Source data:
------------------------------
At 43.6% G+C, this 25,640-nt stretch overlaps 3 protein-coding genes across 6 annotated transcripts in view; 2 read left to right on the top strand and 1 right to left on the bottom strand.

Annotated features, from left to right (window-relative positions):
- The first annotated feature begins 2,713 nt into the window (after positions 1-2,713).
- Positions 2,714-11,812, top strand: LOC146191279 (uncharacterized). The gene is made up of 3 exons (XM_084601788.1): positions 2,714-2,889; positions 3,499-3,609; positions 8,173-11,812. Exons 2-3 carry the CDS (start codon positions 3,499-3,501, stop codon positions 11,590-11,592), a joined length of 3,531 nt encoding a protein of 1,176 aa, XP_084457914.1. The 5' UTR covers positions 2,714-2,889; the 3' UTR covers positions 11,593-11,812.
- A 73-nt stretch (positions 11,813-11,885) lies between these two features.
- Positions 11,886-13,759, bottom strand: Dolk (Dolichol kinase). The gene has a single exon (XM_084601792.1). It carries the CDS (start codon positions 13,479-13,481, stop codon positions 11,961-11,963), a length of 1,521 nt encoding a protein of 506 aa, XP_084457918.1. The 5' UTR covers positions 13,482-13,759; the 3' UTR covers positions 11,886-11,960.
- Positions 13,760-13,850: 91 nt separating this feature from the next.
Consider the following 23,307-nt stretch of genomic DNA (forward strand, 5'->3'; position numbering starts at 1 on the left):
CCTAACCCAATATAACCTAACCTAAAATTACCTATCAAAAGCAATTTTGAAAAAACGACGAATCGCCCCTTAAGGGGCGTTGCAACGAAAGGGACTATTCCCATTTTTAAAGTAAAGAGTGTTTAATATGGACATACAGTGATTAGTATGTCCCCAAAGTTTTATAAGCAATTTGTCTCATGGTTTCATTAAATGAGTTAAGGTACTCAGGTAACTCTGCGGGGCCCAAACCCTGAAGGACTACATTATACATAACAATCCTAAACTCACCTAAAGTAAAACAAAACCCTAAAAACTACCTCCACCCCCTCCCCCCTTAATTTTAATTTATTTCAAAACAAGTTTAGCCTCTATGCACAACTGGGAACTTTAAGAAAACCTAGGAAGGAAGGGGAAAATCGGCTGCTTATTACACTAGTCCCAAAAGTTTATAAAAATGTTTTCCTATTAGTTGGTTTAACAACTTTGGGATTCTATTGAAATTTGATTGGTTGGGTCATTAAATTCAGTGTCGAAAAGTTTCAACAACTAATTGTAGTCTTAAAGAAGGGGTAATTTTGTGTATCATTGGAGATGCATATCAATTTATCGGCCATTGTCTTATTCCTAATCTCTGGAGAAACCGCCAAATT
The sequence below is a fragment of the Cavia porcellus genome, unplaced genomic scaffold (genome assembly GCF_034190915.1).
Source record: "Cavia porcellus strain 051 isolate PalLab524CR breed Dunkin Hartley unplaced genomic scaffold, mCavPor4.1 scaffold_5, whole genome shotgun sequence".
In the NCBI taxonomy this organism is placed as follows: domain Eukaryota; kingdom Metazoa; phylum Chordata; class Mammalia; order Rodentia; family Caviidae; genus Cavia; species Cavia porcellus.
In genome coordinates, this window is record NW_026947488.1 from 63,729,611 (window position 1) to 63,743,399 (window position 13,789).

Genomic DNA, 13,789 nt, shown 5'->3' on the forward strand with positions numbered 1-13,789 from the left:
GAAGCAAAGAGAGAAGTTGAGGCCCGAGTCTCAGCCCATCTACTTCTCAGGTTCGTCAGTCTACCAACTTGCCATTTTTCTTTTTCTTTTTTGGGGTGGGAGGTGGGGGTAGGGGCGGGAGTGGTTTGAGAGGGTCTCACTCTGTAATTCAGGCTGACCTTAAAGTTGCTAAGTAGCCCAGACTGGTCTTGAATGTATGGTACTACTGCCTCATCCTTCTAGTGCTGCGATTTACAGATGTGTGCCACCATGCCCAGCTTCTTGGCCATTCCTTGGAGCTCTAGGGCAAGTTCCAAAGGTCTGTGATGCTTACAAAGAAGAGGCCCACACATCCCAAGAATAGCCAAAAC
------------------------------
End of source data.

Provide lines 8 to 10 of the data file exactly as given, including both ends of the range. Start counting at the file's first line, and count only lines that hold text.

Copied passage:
Consider the following 23,307-nt stretch of genomic DNA (forward strand, 5'->3'; position numbering starts at 1 on the left):
CCTAACCCAATATAACCTAACCTAAAATTACCTATCAAAAGCAATTTTGAAAAAACGACGAATCGCCCCTTAAGGGGCGTTGCAACGAAAGGGACTATTCCCATTTTTAAAGTAAAGAGTGTTTAATATGGACATACAGTGATTAGTATGTCCCCAAAGTTTTATAAGCAATTTGTCTCATGGTTTCATTAAATGAGTTAAGGTACTCAGGTAACTCTGCGGGGCCCAAACCCTGAAGGACTACATTATACATAACAATCCTAAACTCACCTAAAGTAAAACAAAACCCTAAAAACTACCTCCACCCCCTCCCCCCTTAATTTTAATTTATTTCAAAACAAGTTTAGCCTCTATGCACAACTGGGAACTTTAAGAAAACCTAGGAAGGAAGGGGAAAATCGGCTGCTTATTACACTAGTCCCAAAAGTTTATAAAAATGTTTTCCTATTAGTTGGTTTAACAACTTTGGGATTCTATTGAAATTTGATTGGTTGGGTCATTAAATTCAGTGTCGAAAAGTTTCAACAACTAATTGTAGTCTTAAAGAAGGGGTAATTTTGTGTATCATTGGAGATGCATATCAATTTATCGGCCATTGTCTTATTCCTAATCTCTGGAGAAACCGCCAAATT
The sequence below is a fragment of the Cavia porcellus genome, unplaced genomic scaffold (genome assembly GCF_034190915.1).